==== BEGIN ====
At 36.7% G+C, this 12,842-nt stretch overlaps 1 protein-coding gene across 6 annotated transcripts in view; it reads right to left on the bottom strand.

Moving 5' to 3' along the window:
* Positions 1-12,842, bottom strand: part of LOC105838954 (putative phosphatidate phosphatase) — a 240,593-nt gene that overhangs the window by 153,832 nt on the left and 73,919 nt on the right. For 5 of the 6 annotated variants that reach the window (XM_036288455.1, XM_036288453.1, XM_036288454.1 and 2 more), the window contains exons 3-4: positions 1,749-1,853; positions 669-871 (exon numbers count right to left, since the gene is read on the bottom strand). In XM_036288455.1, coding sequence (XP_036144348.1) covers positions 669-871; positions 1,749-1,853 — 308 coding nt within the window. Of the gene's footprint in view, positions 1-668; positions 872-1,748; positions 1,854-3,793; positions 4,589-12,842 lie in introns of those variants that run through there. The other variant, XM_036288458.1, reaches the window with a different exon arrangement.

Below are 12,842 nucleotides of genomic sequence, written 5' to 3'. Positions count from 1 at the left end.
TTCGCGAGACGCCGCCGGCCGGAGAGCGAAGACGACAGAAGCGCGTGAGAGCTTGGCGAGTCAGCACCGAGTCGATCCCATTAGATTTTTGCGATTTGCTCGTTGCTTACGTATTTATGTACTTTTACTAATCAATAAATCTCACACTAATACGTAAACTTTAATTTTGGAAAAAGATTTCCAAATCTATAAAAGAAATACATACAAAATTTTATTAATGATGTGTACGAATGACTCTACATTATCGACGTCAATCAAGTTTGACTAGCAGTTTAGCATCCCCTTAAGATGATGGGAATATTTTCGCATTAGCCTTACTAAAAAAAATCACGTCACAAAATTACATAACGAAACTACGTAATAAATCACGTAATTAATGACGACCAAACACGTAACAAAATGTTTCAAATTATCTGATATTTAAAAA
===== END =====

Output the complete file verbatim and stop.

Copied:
At 36.7% G+C, this 12,842-nt stretch overlaps 1 protein-coding gene across 6 annotated transcripts in view; it reads right to left on the bottom strand.

Moving 5' to 3' along the window:
* Positions 1-12,842, bottom strand: part of LOC105838954 (putative phosphatidate phosphatase) — a 240,593-nt gene that overhangs the window by 153,832 nt on the left and 73,919 nt on the right. For 5 of the 6 annotated variants that reach the window (XM_036288455.1, XM_036288453.1, XM_036288454.1 and 2 more), the window contains exons 3-4: positions 1,749-1,853; positions 669-871 (exon numbers count right to left, since the gene is read on the bottom strand). In XM_036288455.1, coding sequence (XP_036144348.1) covers positions 669-871; positions 1,749-1,853 — 308 coding nt within the window. Of the gene's footprint in view, positions 1-668; positions 872-1,748; positions 1,854-3,793; positions 4,589-12,842 lie in introns of those variants that run through there. The other variant, XM_036288458.1, reaches the window with a different exon arrangement.

Below are 12,842 nucleotides of genomic sequence, written 5' to 3'. Positions count from 1 at the left end.
TTCGCGAGACGCCGCCGGCCGGAGAGCGAAGACGACAGAAGCGCGTGAGAGCTTGGCGAGTCAGCACCGAGTCGATCCCATTAGATTTTTGCGATTTGCTCGTTGCTTACGTATTTATGTACTTTTACTAATCAATAAATCTCACACTAATACGTAAACTTTAATTTTGGAAAAAGATTTCCAAATCTATAAAAGAAATACATACAAAATTTTATTAATGATGTGTACGAATGACTCTACATTATCGACGTCAATCAAGTTTGACTAGCAGTTTAGCATCCCCTTAAGATGATGGGAATATTTTCGCATTAGCCTTACTAAAAAAAATCACGTCACAAAATTACATAACGAAACTACGTAATAAATCACGTAATTAATGACGACCAAACACGTAACAAAATGTTTCAAATTATCTGATATTTAAAAA